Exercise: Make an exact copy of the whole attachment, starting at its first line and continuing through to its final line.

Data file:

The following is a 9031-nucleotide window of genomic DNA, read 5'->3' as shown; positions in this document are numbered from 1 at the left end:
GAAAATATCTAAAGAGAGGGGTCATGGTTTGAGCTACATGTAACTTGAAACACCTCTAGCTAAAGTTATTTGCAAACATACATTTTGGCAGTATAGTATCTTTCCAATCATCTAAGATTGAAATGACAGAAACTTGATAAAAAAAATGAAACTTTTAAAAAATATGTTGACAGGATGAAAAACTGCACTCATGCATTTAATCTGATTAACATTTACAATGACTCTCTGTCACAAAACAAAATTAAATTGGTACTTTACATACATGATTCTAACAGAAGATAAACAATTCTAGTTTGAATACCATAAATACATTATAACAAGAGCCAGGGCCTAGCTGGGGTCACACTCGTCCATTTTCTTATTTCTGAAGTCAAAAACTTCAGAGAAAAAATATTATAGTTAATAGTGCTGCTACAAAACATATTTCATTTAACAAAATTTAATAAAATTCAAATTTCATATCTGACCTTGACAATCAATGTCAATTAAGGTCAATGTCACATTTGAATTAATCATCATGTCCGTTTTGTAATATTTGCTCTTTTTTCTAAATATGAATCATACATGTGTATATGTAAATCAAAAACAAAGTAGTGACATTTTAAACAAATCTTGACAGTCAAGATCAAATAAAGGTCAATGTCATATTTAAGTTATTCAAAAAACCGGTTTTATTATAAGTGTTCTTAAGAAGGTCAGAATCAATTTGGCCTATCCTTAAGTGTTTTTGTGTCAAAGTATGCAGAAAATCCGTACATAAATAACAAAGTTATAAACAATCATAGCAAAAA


The following is a 9031-nucleotide window of genomic DNA, read 5'->3' as shown; positions in this document are numbered from 1 at the left end:
GAAAATATCTAAAGAGAGGGGTCATGGTTTGAGCTACATGTAACTTGAAACACCTCTAGCTAAAGTTATTTGCAAACATACATTTTGGCAGTATAGTATCTTTCCAATCATCTAAGATTGAAATGACAGAAACTTGATAAAAAAAATGAAACTTTTAAAAAATATGTTGACAGGATGAAAAACTGCACTCATGCATTTAATCTGATTAACATTTACAATGACTCTCTGTCACAAAACAAAATTAAATTGGTACTTTACATACATGATTCTAACAGAAGATAAACAATTCTAGTTTGAATACCATAAATACATTATAACAAGAGCCAGGGCCTAGCTGGGGTCACACTCGTCCATTTTCTTATTTCTGAAGTCAAAAACTTCAGAGAAAAAATATTATAGTTAATAGTGCTGCTACAAAACATATTTCATTTAACAAAATTTAATAAAATTCAAATTTCATATCTGACCTTGACAATCAATGTCAATTAAGGTCAATGTCACATTTGAATTAATCATCATGTCCGTTTTGTAATATTTGCTCTTTTTTCTAAATATGAATCATACATGTGTATATGTAAATCAAAAACAAAGTAGTGACATTTTAAACAAATCTTGACAGTCAAGATCAAATAAAGGTCAATGTCATATTTAAGTTATTCAAAAAACCGGTTTTATTATAAGTGTTCTTAAGAAGGTCAGAATCAATTTGGCCTATCCTTAAGTGTTTTTGTGTCAAAGTATGCAGAAAATCCGTACATAAATAACAAAGTTATAAACAATCATAGCAAAAA